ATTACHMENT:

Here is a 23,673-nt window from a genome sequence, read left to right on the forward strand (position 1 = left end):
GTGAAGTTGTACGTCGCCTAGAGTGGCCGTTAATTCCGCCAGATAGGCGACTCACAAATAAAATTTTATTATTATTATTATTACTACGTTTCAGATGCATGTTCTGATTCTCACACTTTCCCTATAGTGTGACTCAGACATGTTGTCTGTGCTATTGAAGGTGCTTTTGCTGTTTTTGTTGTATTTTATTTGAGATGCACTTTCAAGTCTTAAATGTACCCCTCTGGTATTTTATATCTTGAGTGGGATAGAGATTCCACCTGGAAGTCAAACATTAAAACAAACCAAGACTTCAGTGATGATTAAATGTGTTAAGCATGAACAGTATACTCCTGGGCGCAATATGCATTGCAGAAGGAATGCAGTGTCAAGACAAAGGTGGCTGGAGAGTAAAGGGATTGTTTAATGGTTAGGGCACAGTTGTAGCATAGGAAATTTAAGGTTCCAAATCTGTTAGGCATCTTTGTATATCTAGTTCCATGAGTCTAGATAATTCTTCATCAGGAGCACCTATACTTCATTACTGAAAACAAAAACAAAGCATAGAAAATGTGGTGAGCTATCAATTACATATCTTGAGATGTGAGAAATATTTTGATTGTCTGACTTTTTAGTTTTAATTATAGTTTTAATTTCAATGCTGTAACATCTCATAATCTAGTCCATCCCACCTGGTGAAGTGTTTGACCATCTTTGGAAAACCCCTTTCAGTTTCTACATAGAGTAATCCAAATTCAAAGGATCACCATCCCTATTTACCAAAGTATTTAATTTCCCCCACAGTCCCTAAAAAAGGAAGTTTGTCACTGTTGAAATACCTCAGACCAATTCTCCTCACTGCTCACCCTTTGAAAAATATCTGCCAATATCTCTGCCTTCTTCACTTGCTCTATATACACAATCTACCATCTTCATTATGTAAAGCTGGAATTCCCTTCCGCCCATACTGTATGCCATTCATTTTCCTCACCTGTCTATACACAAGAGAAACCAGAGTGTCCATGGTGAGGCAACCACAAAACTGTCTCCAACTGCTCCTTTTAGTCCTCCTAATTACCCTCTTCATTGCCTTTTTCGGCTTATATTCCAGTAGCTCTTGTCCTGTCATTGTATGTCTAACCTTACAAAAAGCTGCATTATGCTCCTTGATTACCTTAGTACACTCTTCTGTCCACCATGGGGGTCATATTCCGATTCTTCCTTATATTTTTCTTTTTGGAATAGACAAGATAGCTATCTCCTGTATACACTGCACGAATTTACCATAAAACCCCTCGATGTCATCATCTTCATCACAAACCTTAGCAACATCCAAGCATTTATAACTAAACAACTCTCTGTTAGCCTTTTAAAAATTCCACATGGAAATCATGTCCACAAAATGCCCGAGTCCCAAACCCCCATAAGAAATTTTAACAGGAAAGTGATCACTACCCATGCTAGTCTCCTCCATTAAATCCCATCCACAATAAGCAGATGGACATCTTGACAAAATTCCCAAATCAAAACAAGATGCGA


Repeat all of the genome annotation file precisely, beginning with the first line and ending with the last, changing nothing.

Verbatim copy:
Here is a 23,673-nt window from a genome sequence, read left to right on the forward strand (position 1 = left end):
GTGAAGTTGTACGTCGCCTAGAGTGGCCGTTAATTCCGCCAGATAGGCGACTCACAAATAAAATTTTATTATTATTATTATTACTACGTTTCAGATGCATGTTCTGATTCTCACACTTTCCCTATAGTGTGACTCAGACATGTTGTCTGTGCTATTGAAGGTGCTTTTGCTGTTTTTGTTGTATTTTATTTGAGATGCACTTTCAAGTCTTAAATGTACCCCTCTGGTATTTTATATCTTGAGTGGGATAGAGATTCCACCTGGAAGTCAAACATTAAAACAAACCAAGACTTCAGTGATGATTAAATGTGTTAAGCATGAACAGTATACTCCTGGGCGCAATATGCATTGCAGAAGGAATGCAGTGTCAAGACAAAGGTGGCTGGAGAGTAAAGGGATTGTTTAATGGTTAGGGCACAGTTGTAGCATAGGAAATTTAAGGTTCCAAATCTGTTAGGCATCTTTGTATATCTAGTTCCATGAGTCTAGATAATTCTTCATCAGGAGCACCTATACTTCATTACTGAAAACAAAAACAAAGCATAGAAAATGTGGTGAGCTATCAATTACATATCTTGAGATGTGAGAAATATTTTGATTGTCTGACTTTTTAGTTTTAATTATAGTTTTAATTTCAATGCTGTAACATCTCATAATCTAGTCCATCCCACCTGGTGAAGTGTTTGACCATCTTTGGAAAACCCCTTTCAGTTTCTACATAGAGTAATCCAAATTCAAAGGATCACCATCCCTATTTACCAAAGTATTTAATTTCCCCCACAGTCCCTAAAAAAGGAAGTTTGTCACTGTTGAAATACCTCAGACCAATTCTCCTCACTGCTCACCCTTTGAAAAATATCTGCCAATATCTCTGCCTTCTTCACTTGCTCTATATACACAATCTACCATCTTCATTATGTAAAGCTGGAATTCCCTTCCGCCCATACTGTATGCCATTCATTTTCCTCACCTGTCTATACACAAGAGAAACCAGAGTGTCCATGGTGAGGCAACCACAAAACTGTCTCCAACTGCTCCTTTTAGTCCTCCTAATTACCCTCTTCATTGCCTTTTTCGGCTTATATTCCAGTAGCTCTTGTCCTGTCATTGTATGTCTAACCTTACAAAAAGCTGCATTATGCTCCTTGATTACCTTAGTACACTCTTCTGTCCACCATGGGGGTCATATTCCGATTCTTCCTTATATTTTTCTTTTTGGAATAGACAAGATAGCTATCTCCTGTATACACTGCACGAATTTACCATAAAACCCCTCGATGTCATCATCTTCATCACAAACCTTAGCAACATCCAAGCATTTATAACTAAACAACTCTCTGTTAGCCTTTTAAAAATTCCACATGGAAATCATGTCCACAAAATGCCCGAGTCCCAAACCCCCATAAGAAATTTTAACAGGAAAGTGATCACTACCCATGCTAGTCTCCTCCATTAAATCCCATCCACAATAAGCAGATGGACATCTTGACAAAATTCCCAAATCAAAACAAGATGCGA